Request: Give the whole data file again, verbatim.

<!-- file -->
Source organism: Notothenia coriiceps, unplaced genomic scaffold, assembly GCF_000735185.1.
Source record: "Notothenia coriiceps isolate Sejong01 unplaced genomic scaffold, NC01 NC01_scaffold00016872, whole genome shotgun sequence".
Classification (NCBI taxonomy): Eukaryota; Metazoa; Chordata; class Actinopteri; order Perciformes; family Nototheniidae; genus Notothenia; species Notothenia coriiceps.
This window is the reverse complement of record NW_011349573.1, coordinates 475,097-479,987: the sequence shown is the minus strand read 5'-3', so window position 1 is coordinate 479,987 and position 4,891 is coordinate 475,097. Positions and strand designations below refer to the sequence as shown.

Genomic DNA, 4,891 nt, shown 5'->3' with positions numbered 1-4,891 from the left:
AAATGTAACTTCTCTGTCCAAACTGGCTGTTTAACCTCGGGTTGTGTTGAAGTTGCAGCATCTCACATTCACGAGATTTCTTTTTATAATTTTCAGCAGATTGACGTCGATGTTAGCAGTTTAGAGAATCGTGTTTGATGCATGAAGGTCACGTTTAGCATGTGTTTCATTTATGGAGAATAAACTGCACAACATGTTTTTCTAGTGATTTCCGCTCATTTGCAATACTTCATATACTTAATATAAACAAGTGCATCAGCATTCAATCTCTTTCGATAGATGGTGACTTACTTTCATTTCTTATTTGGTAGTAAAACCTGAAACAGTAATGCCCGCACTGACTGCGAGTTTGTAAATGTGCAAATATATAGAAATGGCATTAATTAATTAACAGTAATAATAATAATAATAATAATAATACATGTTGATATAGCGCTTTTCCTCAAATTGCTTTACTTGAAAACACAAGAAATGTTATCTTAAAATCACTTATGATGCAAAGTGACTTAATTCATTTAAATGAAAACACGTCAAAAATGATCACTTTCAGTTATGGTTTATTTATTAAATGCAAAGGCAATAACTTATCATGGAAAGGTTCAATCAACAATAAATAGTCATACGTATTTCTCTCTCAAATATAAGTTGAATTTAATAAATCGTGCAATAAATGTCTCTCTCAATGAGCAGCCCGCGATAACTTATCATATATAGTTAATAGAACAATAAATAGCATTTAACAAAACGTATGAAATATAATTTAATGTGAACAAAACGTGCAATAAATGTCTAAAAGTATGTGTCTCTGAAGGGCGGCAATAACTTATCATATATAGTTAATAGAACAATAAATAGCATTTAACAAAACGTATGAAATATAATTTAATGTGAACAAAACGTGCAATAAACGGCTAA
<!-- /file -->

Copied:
Source organism: Notothenia coriiceps, unplaced genomic scaffold, assembly GCF_000735185.1.
Source record: "Notothenia coriiceps isolate Sejong01 unplaced genomic scaffold, NC01 NC01_scaffold00016872, whole genome shotgun sequence".
Classification (NCBI taxonomy): Eukaryota; Metazoa; Chordata; class Actinopteri; order Perciformes; family Nototheniidae; genus Notothenia; species Notothenia coriiceps.
This window is the reverse complement of record NW_011349573.1, coordinates 475,097-479,987: the sequence shown is the minus strand read 5'-3', so window position 1 is coordinate 479,987 and position 4,891 is coordinate 475,097. Positions and strand designations below refer to the sequence as shown.

Genomic DNA, 4,891 nt, shown 5'->3' with positions numbered 1-4,891 from the left:
AAATGTAACTTCTCTGTCCAAACTGGCTGTTTAACCTCGGGTTGTGTTGAAGTTGCAGCATCTCACATTCACGAGATTTCTTTTTATAATTTTCAGCAGATTGACGTCGATGTTAGCAGTTTAGAGAATCGTGTTTGATGCATGAAGGTCACGTTTAGCATGTGTTTCATTTATGGAGAATAAACTGCACAACATGTTTTTCTAGTGATTTCCGCTCATTTGCAATACTTCATATACTTAATATAAACAAGTGCATCAGCATTCAATCTCTTTCGATAGATGGTGACTTACTTTCATTTCTTATTTGGTAGTAAAACCTGAAACAGTAATGCCCGCACTGACTGCGAGTTTGTAAATGTGCAAATATATAGAAATGGCATTAATTAATTAACAGTAATAATAATAATAATAATAATAATACATGTTGATATAGCGCTTTTCCTCAAATTGCTTTACTTGAAAACACAAGAAATGTTATCTTAAAATCACTTATGATGCAAAGTGACTTAATTCATTTAAATGAAAACACGTCAAAAATGATCACTTTCAGTTATGGTTTATTTATTAAATGCAAAGGCAATAACTTATCATGGAAAGGTTCAATCAACAATAAATAGTCATACGTATTTCTCTCTCAAATATAAGTTGAATTTAATAAATCGTGCAATAAATGTCTCTCTCAATGAGCAGCCCGCGATAACTTATCATATATAGTTAATAGAACAATAAATAGCATTTAACAAAACGTATGAAATATAATTTAATGTGAACAAAACGTGCAATAAATGTCTAAAAGTATGTGTCTCTGAAGGGCGGCAATAACTTATCATATATAGTTAATAGAACAATAAATAGCATTTAACAAAACGTATGAAATATAATTTAATGTGAACAAAACGTGCAATAAACGGCTAA